Whooping cough cases continue to increase
Public health alert: Whooping cough cases continue
The Nelson Marlborough Health Public Health Service (PHS) urges people to be vigilant and seek immediate advice from their GP if they or their children show whooping cough symptoms.
An outbreak of whooping cough has started across the Nelson, Tasman and Marlborough district.
In total, 73 notifications of potential cases have been made to the PHS. Of these, 21 cases have been confirmed, a further 14 cases are suspected and the remainder are under investigation.
Dr Stephen Bridgman, Medical Officer of Health, has advised all GPs in the wider region to be alert to pertussis symptoms, test for the contagious disease and to notify the PHS of any cases.
Dr Bridgman urges people to seek immediate advice from their GP if they or their children show symptoms. He also urges pregnant women to book in for a free pertussis vaccination if they have not already been vaccinated.
“Whooping cough affects people of all ages, but can be very serious for infants,” Dr Bridgman says.
“The best thing to do is to keep your vaccinations up to date – these are free for children and pregnant women and are your best chance of avoiding this infectious disease. Contact your doctor or practice nurse if you are unsure whether you or your family has been vaccinated, and book in vaccination if they haven’t.
“Whooping cough is very easily spread in the air when an infected person sneezes or coughs. It’s difficult to avoid catching it if one person in a home or class is contagious, so it’s important that people act on the symptoms quickly and get it treated with antibiotics.”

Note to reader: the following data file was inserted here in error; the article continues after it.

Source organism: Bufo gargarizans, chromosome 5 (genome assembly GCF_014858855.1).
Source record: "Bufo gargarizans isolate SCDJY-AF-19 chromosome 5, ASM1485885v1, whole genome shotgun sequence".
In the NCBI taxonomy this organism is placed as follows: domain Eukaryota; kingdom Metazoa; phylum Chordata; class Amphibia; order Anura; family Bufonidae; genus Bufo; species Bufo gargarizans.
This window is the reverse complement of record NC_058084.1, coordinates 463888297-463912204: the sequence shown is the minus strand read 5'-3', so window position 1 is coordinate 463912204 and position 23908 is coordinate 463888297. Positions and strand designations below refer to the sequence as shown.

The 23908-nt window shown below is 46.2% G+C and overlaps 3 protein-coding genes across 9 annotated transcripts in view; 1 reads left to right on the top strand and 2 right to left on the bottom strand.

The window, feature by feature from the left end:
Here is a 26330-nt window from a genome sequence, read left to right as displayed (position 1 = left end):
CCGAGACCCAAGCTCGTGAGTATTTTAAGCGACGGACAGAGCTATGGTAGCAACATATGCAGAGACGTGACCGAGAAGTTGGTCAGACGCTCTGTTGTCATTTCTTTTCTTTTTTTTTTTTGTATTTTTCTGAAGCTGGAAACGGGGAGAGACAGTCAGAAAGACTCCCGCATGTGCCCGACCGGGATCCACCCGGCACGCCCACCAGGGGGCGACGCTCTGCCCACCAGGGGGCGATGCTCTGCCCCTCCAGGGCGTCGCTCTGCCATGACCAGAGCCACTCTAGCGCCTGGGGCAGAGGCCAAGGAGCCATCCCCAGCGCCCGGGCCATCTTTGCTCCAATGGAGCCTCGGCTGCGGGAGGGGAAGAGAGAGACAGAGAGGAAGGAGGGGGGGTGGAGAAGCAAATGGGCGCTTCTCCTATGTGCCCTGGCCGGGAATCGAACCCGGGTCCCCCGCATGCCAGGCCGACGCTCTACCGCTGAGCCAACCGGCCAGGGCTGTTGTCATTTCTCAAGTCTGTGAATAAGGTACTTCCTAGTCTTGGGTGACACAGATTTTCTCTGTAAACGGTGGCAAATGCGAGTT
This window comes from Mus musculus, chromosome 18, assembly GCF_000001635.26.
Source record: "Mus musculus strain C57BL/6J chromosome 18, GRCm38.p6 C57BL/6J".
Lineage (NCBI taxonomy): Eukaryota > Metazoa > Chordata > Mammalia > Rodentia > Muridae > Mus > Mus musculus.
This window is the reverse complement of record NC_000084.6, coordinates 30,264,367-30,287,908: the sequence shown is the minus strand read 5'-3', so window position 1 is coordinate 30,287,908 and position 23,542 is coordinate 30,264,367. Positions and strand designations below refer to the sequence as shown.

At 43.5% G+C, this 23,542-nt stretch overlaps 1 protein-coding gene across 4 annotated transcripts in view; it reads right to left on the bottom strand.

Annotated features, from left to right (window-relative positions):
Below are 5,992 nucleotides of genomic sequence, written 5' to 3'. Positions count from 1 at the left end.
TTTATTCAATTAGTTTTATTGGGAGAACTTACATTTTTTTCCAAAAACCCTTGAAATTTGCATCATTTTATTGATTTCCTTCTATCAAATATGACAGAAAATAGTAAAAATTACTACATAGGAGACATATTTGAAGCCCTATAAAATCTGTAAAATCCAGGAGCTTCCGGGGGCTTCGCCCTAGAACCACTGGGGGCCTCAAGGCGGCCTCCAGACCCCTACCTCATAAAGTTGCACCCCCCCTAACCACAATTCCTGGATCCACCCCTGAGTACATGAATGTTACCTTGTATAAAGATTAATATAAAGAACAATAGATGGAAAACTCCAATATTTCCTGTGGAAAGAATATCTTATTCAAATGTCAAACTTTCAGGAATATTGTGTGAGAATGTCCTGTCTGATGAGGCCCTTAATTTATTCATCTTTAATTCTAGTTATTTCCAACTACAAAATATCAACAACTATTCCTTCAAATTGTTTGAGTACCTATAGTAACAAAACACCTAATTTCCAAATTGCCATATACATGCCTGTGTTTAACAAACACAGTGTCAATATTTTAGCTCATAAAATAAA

Whooping cough is most infectious in the first two weeks. The symptoms usually appear around a week after infection and start just like a common cold – runny nose, sneezing, slight fever and a mild irritating cough.
After a week or two, coughing fits (paroxysms) are the main symptom. A paroxysm is characterised by:
• a spasm of coughing which brings up thick phlegm
• a sharp intake of breath or ‘whoop’ sound after a cough (mainly in children, not babies or adults)
• vomiting after coughing, especially in infants and young children
• tiredness and redness in the face from the effort of coughing.
If you suspect you or your children has whooping cough, call your GP or Healthline first.
“Whooping cough is very contagious, so please call your GP or Healthline rather than going into the waiting room,” Dr Bridgman says. Call Healthline on 0800 611 116.
More information about whooping cough is available here.